Coming Out: Alopecia

Why I think we all require to arrive clean with hair decline and other struggles we experience that cause us pressure.


10 thoughts on “Coming Out: Alopecia

  1. You are very sweet, I am sure your hair will grow back again without you
    even to realize it! That’s what happened to me last August and now I just
    have some funny short hair on the side and back of my head but who cares 🙂
    every person has his/her own story and I personally believe that when you
    stop worrying about it too much about the hair you just make it more…slow
    to grow 😀 of course when I discovered alopecia I was feeling depressed,
    plus, in that period I got my arm broken, so it was pretty hard for me to
    accept everything “with philosophy”, as you do. 🙂 but at some point I
    stopped worrying and I started saying “Hey but if I get bold…I could get
    finally coloured hair! I will buy tousands wigs!” and then my hair started
    to grow, and I was even sorry! 😀
    In this whole story I found in myself a lot of self irony, just like you,
    and that’s why people are not judging you. You look (and for sure you are)
    sincere, you don’t make a tragedy out of it.
    The main thought I had through the whole alopecia period is that there are
    much more serious things in life, I imagined people who have cancer, their
    bold hair during chemiotherapy is the very last of their thoughts…
    Hugs!

  2. I had alopecia for almost year. It started last year around March when my
    mother noticed a dime sized bald spot on my head. At first I just thought
    it was a natural parting of the hair on my head… and from there it all
    went downhill (btw, I was only 17 at the time, a high school senior). I
    went to the doctor and found out it was alopecia. It only got worse before
    it got better, the spot just got bigger and bigger, and although my hair
    was long, I could only cover so much. I used to be known for my cute
    hairstyles, and always wearing my hair down and having it nicely curled,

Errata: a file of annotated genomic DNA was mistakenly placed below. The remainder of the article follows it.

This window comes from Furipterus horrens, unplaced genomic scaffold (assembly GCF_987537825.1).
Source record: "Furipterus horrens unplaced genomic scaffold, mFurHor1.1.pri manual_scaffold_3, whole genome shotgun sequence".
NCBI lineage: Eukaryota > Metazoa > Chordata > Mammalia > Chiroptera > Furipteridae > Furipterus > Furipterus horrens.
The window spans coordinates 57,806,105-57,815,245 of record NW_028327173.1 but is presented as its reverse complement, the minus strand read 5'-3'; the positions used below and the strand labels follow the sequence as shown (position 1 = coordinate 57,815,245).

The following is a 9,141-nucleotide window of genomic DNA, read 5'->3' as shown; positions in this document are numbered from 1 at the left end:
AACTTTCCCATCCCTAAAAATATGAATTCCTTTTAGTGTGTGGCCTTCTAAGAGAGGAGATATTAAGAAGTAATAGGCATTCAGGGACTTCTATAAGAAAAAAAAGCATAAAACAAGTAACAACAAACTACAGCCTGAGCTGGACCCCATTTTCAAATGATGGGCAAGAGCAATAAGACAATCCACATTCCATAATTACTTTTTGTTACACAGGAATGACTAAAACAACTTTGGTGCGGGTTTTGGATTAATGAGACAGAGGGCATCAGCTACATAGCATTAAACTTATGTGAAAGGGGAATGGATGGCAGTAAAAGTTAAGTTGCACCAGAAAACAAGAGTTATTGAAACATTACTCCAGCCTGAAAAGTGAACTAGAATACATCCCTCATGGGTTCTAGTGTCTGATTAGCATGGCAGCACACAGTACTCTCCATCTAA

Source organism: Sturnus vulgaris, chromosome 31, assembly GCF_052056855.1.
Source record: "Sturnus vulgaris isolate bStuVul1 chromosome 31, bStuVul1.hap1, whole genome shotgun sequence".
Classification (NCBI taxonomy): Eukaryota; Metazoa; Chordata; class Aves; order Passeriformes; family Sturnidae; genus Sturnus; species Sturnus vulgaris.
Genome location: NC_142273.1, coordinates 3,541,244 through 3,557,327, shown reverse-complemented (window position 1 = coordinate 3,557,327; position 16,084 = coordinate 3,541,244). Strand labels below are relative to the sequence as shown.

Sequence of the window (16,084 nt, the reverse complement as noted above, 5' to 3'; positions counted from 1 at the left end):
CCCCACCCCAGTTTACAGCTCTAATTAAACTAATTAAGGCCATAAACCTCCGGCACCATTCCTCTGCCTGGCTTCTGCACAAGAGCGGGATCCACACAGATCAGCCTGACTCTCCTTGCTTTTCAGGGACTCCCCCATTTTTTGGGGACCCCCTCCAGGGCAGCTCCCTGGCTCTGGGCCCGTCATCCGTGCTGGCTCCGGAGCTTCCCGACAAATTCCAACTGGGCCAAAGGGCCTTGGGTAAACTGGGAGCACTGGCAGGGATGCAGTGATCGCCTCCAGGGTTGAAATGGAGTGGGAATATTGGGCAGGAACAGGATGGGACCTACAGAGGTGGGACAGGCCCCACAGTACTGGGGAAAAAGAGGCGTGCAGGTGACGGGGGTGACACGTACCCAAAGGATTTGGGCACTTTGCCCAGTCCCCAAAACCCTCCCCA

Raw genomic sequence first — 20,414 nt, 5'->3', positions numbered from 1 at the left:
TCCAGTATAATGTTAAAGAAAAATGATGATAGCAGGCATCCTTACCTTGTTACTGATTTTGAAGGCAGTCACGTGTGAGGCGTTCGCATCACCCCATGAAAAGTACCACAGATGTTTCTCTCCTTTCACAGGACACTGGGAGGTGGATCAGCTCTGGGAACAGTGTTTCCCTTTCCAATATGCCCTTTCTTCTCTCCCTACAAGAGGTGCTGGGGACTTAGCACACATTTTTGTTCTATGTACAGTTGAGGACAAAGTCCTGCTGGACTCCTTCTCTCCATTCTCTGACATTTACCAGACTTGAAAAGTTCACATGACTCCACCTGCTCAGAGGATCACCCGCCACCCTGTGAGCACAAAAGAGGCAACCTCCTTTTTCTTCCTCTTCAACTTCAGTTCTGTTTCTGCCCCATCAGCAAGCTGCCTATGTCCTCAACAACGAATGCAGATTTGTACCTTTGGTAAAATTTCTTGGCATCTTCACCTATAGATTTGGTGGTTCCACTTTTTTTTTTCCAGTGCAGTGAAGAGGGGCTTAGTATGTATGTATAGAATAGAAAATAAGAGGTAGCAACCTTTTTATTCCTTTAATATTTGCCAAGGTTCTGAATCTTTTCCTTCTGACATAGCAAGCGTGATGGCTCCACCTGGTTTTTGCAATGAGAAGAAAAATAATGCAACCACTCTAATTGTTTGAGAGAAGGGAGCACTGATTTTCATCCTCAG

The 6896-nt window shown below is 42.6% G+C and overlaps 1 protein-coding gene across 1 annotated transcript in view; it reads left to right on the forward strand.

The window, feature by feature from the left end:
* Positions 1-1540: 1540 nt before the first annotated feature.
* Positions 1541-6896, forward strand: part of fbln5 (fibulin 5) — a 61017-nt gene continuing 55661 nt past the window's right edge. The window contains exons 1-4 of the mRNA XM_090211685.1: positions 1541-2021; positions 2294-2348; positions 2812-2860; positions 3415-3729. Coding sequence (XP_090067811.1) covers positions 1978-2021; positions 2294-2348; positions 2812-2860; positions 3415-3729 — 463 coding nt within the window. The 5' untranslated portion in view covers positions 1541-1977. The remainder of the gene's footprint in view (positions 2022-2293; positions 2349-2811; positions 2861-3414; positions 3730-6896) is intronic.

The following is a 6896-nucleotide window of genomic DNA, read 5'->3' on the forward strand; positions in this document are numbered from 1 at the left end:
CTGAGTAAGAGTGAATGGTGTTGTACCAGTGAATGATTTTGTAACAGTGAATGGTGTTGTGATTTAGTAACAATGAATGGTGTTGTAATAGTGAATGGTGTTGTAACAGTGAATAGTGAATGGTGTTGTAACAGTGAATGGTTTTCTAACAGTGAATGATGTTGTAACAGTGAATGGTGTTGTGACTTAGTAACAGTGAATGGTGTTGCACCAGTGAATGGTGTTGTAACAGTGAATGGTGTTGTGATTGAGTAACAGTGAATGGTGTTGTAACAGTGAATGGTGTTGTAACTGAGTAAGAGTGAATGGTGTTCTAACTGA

but because of the hair loss, I resorted to ponytails and buns. It took a
    huge toll on me psychologically because my hair was the one thing I was
    most confident in about myself, so I felt like that was taken away from me.
    For my high school graduation, I couldn’t style my hair I wanted to,
    neither for my 18th birthday (which was the day before my graduation).
    After all this time,…. my hair is growing back (and nicely thick). There
    is no longer a bald spot and I’m able to wear my hair down again. But my
    alopecia journey was a struggle. All I did was wait, no steroids injected
    into my skull, no wacky remedies, just patience and hope. 

  3. Great perspective, I feel like the hiding of our struggles and our
    perceived weaknesses/flaws is a sort of survival instinct. Like survival of
    the fittest, you know? So, we try to appear as if we are fit even if it is
    not so at that particular time. Kind-sorta. Also, I myself hate to burden
    people or have them worrying about me, even if there is legitimate cause
    for concern :/ 

  4. Thank you for this video. I’m dealing with frontal fibrosing alopecia. I
    can still hide it for the most part, but I’ve been trying to be upfront
    about it. It usually comes up at work when people ask me why I’m
    gluten-free (I’m trying as a last ditch option to slow down the
    progression). Since there isn’t any viable way for me to treat my alopecia,
    talking openly about it gives me some sense of control over something I
    have little control over. 

  5. “It’s okay to not be great.” This video speaks truth about vulnerability
    and courage that is very inspiring. 

  6. Hi, i was wondering if you have ever done some research on alopecia areata
    ‘s connection with celiac disease, which is a severe form of gluten
    intolerance. Please do some research on it and see if a gluten free diet
    gives you any benefits!

  7. Wow this video came to me @ the perfect time. My husband, kids, & my mom
    all know about my hairloss & alopecia but I was just talking to my husband
    about telling his family soon. I was undecided but am tired of trying to
    hide it so I’m gonna tell them & see how it goes. Thanks!

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